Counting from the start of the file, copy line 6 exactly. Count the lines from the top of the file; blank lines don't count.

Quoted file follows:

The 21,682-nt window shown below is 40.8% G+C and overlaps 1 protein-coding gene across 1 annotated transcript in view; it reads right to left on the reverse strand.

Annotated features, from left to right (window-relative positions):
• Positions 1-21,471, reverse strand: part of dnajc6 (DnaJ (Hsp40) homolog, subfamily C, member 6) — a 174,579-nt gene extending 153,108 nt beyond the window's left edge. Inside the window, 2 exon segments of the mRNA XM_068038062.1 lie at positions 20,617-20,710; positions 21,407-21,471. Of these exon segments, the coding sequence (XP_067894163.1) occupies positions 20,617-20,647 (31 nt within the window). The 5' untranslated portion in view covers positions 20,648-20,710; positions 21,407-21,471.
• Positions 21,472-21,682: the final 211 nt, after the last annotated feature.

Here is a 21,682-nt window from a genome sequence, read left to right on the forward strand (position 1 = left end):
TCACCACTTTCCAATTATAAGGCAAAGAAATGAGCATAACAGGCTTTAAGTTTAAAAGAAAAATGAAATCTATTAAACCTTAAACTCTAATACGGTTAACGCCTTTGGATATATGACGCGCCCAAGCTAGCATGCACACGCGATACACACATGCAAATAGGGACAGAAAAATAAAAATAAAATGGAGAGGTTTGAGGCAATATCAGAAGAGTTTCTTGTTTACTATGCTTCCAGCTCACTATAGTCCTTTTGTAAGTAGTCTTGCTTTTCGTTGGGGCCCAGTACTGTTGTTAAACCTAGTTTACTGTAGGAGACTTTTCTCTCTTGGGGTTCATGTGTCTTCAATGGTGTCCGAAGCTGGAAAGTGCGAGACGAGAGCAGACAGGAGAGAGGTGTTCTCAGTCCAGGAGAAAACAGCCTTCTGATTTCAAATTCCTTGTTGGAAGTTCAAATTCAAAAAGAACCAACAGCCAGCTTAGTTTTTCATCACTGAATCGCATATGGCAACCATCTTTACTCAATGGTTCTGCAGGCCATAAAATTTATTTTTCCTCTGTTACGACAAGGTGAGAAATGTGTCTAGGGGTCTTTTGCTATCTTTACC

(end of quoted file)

TCACCACTTTCCAATTATAAGGCAAAGAAATGAGCATAACAGGCTTTAAGTTTAAAAGAAAAATGAAATCTATTAAACCTTAAACTCTAATACGGTTAACGCCTTTGGATATATGACGCGCCCAAGCTAGCATGCACACGCGATACACACATGCAAATAGGGACAGAAAAATAAAAATAAAATGGAGAGGTTTGAGGCAATATCAGAAGAGTTTCTTGTTTACTATGCTTCCAGCTCACTATAGTCCTTTTGTAAGTAGTCTTGCTTTTCGTTGGGGCCCAGTACTGTTGTTAAACCTAGTTTACTGTAGGAGACTTTTCTCTCTTGGGGTTCATGTGTCTTCAATGGTGTCCGAAGCTGGAAAGTGCGAGACGAGAGCAGACAGGAGAGAGGTGTTCTCAGTCCAGGAGAAAACAGCCTTCTGATTTCAAATTCCTTGTTGGAAGTTCAAATTCAAAAAGAACCAACAGCCAGCTTAGTTTTTCATCACTGAATCGCATATGGCAACCATCTTTACTCAATGGTTCTGCAGGCCATAAAATTTATTTTTCCTCTGTTACGACAAGGTGAGAAATGTGTCTAGGGGTCTTTTGCTATCTTTACC